All posts by tarakulkarni

My name is Tara Kulkarni and I am an Assistant Professor in Civil and Environmental Engineering at Norwich University. In this role, I am finally living my dream of being a teacher and educator. I have always wanted to teach, ever since I remember, so I am especially excited about fulfilling this dream here at Norwich. I have a B.E. in Civil Engineering from the College of Engineering Pune (India), an M.S. from the University of Toledo in Ohio and a Ph.D. from Florida State University. To supplement all this education, over the last several years during and after graduation I have worked in government, consulting and academia in various capacities. Some of the areas that I worked in include industrial wastewater treatment, hazardous waste regulation, petroleum cleanup and remediation, sustainability reporting and so on. My research focuses on modeling for improved environmental risk assessments, which can ultimately result in effective and sustainable engineering solutions for complex environmental contamination challenges. Specifically, I am involved in Physiologically Based Toxicokinetic (PBTK) Modeling in which mathematical expressions are used to show the fate and transport of an environmental contaminant in the human body upon exposure. The model results can then be used to determine short and long-term adverse effects on the exposed population and come up with engineering and non-engineering strategies to address the contamination concerns. While I love my research and want as many of you to get involved in my work and projects as I can convince, I am first and foremost your teacher. I am here for you to help you understand things better and be better engineers. I will answer all your questions, the best I can and work harder on answering the ones that you stump me with! In my classes, I will emphasize having a global perspective on all your decision making processes and engineering designs and solutions. I will harp on sustainability and keep questioning whether the engineering solutions you come up with are environmentally, socially and financially viable and remain so for future generations. I will constantly be learning from you as well, so just as I hold you accountable, make sure you do the same for me. We are all privileged to be part of an outstanding institution, so follow the Norwich Honor code and be exemplary students, and I will try and be an exemplary teacher.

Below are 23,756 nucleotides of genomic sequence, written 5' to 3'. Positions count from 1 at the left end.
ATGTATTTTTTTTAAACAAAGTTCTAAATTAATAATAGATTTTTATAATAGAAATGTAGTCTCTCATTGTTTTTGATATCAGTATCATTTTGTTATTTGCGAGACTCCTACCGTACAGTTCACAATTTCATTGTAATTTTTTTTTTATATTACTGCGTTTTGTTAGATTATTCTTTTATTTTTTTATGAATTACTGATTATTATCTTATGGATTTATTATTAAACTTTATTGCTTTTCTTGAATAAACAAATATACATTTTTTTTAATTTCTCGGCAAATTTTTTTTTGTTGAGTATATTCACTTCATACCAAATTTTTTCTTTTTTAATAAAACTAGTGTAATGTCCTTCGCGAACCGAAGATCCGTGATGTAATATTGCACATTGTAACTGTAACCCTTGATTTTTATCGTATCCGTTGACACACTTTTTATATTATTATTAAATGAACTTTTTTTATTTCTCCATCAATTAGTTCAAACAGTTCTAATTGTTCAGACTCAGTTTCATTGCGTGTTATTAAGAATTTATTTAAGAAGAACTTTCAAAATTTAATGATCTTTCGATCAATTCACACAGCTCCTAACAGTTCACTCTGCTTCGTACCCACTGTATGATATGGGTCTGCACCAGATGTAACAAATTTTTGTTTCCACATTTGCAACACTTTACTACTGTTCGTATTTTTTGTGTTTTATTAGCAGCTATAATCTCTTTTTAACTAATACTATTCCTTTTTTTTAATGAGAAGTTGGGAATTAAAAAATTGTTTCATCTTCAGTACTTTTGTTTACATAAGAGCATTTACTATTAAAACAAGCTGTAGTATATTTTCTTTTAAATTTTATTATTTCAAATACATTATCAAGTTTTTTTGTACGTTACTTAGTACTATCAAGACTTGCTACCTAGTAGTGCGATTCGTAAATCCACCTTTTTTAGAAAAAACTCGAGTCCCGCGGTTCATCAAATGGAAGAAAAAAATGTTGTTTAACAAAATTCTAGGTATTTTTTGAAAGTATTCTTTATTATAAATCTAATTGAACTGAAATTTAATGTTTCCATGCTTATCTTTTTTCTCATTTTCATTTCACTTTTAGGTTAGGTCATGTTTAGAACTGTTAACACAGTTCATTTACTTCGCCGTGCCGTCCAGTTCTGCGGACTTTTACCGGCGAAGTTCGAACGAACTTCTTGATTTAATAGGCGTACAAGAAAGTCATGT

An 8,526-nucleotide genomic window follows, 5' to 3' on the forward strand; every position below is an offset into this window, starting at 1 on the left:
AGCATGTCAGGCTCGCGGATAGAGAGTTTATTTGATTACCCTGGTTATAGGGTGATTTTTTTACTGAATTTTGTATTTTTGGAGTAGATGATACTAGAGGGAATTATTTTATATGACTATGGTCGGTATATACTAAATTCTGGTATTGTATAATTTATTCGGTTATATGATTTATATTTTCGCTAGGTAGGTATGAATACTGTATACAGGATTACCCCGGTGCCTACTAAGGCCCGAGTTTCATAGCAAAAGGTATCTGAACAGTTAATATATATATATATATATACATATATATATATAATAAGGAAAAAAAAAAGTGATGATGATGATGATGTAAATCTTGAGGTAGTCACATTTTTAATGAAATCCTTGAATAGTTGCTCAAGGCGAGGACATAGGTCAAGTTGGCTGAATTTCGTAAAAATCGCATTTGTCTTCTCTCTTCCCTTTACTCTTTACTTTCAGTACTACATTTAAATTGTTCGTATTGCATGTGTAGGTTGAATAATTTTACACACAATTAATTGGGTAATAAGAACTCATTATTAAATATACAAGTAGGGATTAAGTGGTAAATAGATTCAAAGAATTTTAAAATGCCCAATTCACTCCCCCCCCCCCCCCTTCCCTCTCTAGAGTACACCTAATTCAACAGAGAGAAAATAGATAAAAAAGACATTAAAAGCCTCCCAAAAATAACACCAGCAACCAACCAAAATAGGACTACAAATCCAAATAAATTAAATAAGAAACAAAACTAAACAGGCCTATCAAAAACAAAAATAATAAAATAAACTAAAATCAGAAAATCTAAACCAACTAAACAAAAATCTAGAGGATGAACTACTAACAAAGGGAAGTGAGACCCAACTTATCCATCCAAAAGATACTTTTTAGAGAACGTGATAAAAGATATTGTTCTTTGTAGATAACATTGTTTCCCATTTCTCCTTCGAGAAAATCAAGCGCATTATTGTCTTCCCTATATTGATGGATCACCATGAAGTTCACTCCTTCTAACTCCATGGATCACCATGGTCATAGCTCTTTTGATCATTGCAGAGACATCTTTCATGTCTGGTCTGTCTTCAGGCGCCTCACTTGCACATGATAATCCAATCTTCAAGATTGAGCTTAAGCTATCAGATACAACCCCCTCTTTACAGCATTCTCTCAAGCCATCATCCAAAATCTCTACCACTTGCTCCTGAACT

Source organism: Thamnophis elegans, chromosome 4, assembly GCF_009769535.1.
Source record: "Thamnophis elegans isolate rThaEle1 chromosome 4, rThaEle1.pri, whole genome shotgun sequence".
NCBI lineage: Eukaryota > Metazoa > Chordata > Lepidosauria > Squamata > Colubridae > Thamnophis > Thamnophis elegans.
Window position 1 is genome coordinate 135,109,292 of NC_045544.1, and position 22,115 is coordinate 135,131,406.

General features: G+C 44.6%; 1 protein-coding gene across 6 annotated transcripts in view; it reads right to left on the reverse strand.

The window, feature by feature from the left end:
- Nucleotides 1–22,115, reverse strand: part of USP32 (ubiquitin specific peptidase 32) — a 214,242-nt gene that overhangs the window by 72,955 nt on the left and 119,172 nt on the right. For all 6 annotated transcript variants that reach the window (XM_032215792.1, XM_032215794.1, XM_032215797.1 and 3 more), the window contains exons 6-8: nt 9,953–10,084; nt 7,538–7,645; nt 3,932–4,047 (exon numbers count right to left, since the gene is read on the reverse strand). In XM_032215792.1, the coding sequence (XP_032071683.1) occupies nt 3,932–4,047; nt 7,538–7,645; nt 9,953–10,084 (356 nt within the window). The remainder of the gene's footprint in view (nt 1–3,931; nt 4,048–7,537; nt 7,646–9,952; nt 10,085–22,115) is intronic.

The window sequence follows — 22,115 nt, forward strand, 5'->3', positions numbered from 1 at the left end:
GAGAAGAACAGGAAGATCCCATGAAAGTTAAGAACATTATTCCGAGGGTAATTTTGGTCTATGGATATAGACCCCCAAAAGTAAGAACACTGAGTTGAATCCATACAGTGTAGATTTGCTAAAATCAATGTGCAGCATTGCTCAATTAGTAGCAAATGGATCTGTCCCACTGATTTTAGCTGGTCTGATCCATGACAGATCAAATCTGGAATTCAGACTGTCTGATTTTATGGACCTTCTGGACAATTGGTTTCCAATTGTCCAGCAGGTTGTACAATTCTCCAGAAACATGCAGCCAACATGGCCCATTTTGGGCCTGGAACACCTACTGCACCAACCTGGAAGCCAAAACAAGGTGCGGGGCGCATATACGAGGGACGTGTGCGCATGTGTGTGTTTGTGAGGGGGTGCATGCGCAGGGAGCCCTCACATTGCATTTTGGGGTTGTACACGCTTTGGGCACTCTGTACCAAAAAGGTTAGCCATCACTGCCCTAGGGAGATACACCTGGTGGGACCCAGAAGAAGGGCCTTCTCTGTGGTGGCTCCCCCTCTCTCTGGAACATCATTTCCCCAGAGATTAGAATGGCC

Presenting the 2013-14 VT EPSCoR pilot grant research

My summer student researcher Jennifer Drew joined me in presenting a poster with the results from our study entitled “Impacts of Phosphorus on Surface Waters from Onsite Wastewater Treatment Systems (OWTS) in a Changing Climate”.

We were trying to look for any elevated phosphate levels in six major tributaries of the Dog River (Bull Run, Cox Brook, Felchner Brook, Stony Brook, Sunny Brook, and Union Brook) and determine whether OWTS such as septic systems in the vicinity were responsible for the elevated levels. The premise was that aging septic systems in high water table soaked soils due to increased precipitation events in a changing climate, will cause leach fields and other infiltration mechanisms to fail, and release phosphorus into the Dog River.

We collected and analyzed over 150 samples over five separate sampling events spanning fall, spring, and summer 2013-2014 and measured temperature, pH, dissolved oxygen, chlorides, in addition to nitrites, nitrate, and phosphates. We also collected latitude and longitude readings to use in IMG_2739Geographical Information Systems (GIS) mapping.

The lowest phosphate concentration readings we found were in Sunny Brook.  This tributary had the potential for elevated phosphate readings (based on local geology and number of OWTS in the area), so the findings invalidated our hypothesis for the study area and period. We presented these findings in the recent VT EPSCoR annual meeting for all the Research on Adaptation to Climate Change (RACC) researchers.  A lot of sweat and tears went into completing the various activities we worked on for this research. Some highlights were: